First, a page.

(Embargoed as it’s so recent but we could get a copy)

Cassorla, R. M. (2005) From bastion to enactment: The ‘non-dream’ in the theatre of analysis. International Journal of Psychoanalysis 86:699-719

Vinocur-Fischbein, S. (2005) Oneiric activity and the analytical process: A semiotic perspective on Willy Baranger’s theory of dreams. International Journal of Psychoanalysis 86:1329-1352

Ricardo Bernardi and Beatriz De León De Bernardi, (2012), The Concepts of Vínculo and Dialectical Spiral: A Bridge between Intra- and Intersubjectivity, Psychoanal. Q., (81)(3):531-564

De Leon de Bernardi, B, (2000). The Countertransference:  A Latin American View. Int. J. Psychoanal. 81: 331-351

‘The genetic approach vs afterwardsness’:

Hartmann, H and Kris, E. (1945), The genetic approach in psychoanalysis, Psychoanalytical Study of the Child, 1: 11-30. PepWeb

André Green, (2004). Thirdness and Psychoanalytic Concepts Psychoanal. Q., (73)(1):99-135 PepWeb

Jean Laplanche, (1999). Notes on apres-coup, in Between Seduction and Inspiration: Man. IiT

Jean Laplanche, (2017). Apres-coup, Problematiques VI, UiT

This critique/return to Freud influenced the reception of Klein outside of the UK:

Stonebridge and Phillips, (1998), Reading Melanie Klein, Routledge. 

Phillis Grosskurth, (1986). Melanie Klein: Her World and Her Work, Aronson.

Thomas Ogden, (1990, 1986). The Matrix of the Mind: Object Relations and the Psychoanalytical Dialogue. Karnac Books. 

Some key writings about transference and countertransference:

Sigmund Freud, (1911-1915), Papers on Technique, SE 12 PepWeb

Melanie Klein, (1930). The importance of symbol formation in the analysis of the ego. PepWeb

Melanie Klein, (1935). A contribution to the psychogenesis of manic-depressive states. PepWeb

Melanie Klein, (1949). Mourning and its relation to manic-depressive states PepWeb

Melanie Klein, (1946). Notes on some schizoid mechanisms PepWeb

Melanie Klein, (1952).The origins of transference PepWeb

Melanie Klein, (1956). A Study of Envy and Gratitude (not on PepWeb but in 

The Selected Melanie Klein, ed Juliet Mitchell, (1986). Free Press)

Heimann, P. (1961). On Counter-transference. International Journal of Psycho-analysis, 31:81-84 (1961-1962). PepWeb

Issacs, S (1948). The Nature and Function of Phantasy, Int. J. Psychoanal. 29:73-97 (1950). PepWeb

Strachey, J (1934). The nature of the therapeutic action of psycho-analysis. Int. J. Psychoanal. 15:127-59. PepWeb

Eizirik C.L. (2007). On the therapeutic action of psychoanalysis. Psychoanalytic Quarterly 76:1463-1478. PepWeb

Kris, E., (1956). On some vicissitudes of insight in psychoanalysis. Int. J. Psychoanal.37 (6): 445-455 PepWeb

Lacan, J. (1953) The function and field of speech and language in psychoanalysis, in Ecrits, Tavistock 1977. 

Lacan, J (1955) Variations on the standard treatment, in Ecrits, Tavistock 1977.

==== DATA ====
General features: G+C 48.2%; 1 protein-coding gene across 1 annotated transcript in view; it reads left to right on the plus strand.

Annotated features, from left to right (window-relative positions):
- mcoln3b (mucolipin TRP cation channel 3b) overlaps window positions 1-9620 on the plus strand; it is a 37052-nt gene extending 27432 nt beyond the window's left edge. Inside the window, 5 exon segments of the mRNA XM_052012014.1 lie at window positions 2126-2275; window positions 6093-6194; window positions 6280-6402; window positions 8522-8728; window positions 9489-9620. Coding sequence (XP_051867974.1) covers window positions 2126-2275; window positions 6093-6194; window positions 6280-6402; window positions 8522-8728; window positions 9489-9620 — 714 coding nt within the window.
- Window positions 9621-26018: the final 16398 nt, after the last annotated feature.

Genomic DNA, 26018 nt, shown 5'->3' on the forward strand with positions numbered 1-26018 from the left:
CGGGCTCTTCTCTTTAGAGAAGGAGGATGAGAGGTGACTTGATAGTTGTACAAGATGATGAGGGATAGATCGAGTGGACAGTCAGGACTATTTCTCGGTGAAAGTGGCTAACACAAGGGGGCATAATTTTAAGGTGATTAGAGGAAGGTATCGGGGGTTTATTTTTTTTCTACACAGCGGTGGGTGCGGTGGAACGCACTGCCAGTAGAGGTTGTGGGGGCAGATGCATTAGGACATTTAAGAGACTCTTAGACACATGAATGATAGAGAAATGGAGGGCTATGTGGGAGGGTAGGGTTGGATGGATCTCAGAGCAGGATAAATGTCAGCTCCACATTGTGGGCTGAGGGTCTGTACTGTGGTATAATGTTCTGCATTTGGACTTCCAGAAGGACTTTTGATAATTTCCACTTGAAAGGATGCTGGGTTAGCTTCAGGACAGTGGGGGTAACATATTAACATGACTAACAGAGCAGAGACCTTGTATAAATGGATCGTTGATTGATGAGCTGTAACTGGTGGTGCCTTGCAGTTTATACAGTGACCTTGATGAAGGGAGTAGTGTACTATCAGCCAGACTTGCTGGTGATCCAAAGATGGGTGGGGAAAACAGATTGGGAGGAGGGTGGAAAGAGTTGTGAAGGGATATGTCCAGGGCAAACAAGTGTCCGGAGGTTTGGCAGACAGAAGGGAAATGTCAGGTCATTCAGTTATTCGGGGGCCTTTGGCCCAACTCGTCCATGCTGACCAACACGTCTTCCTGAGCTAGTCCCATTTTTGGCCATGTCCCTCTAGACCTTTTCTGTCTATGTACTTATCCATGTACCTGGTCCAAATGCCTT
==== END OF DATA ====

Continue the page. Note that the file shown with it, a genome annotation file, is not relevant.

Lacan, J (1958) The direction of the treatment, in Ecrits, Tavistock 1977.

Meltzer, D, (1967), The Psycho-analytical process Pep-Web

Ogden, T, (1994) The analytical third, Int. J. Psychoanal. 75:3-19 PepWeb

Racker, H (1968) Transference and Countertransference Pep-Web

Rosenfeld, H (1987) Impasse and Interpretation PepWeb

Barbara Cawdron
26 October, 2 & 9 November

Psychoanalysis in Practice

In these three weeks the aim is to put the focus of our attention onto the context in which we are practicing psychoanalysis. The seminars are an invitation to share our experiences and to think together about what the impact of where we practice is on how we practice. This would include thinking about how the unconscious operates within organisational frameworks and institutional settings, and how that may vary according to the stated task of that organisation. We can also think about some of the differences between working in an organisation and working in private practice. Please bring your own experiences and observations of the settings in which you practice psychoanalysis to enrich and enliven our discussion. The structure of the seminars and any reading will be given nearer the time.

Training Weekend
18 & 19 November 

James O’Neill
Against Self-Criticism: a Buddhist reading of Adam Phillip’s seminal paper

“…how has it come about that we are so bewitched by our self-hatred, so impressed and credulous in the face of our self-criticism, as unimaginative as it usually is? And why is it so akin to a judgement without a jury.” AGAINST SELF-CRITISCISM”, Adam Phillips, 2015

Failing to have what the Buddhist’s call Maitri, that is the inability to hold one’s own aliveness with kindness, respect and joyfulness, is a common source of great suffering. Most of us, even so called seasoned therapists and analysts, are only intermittently able to hold this view of themselves. We punish ourselves in anxiety and depression, self-harm and generally self-criticise, often finding refuge in the face of this onslaught only in over-indulging, playing the victim, and/or blaming. We can be caught up in this misery for a whole lifetime. This taught course is a chance to challenge habitually negative self-views by reconnecting with our own inherent sanity, an embodied sense of trust and self-worth.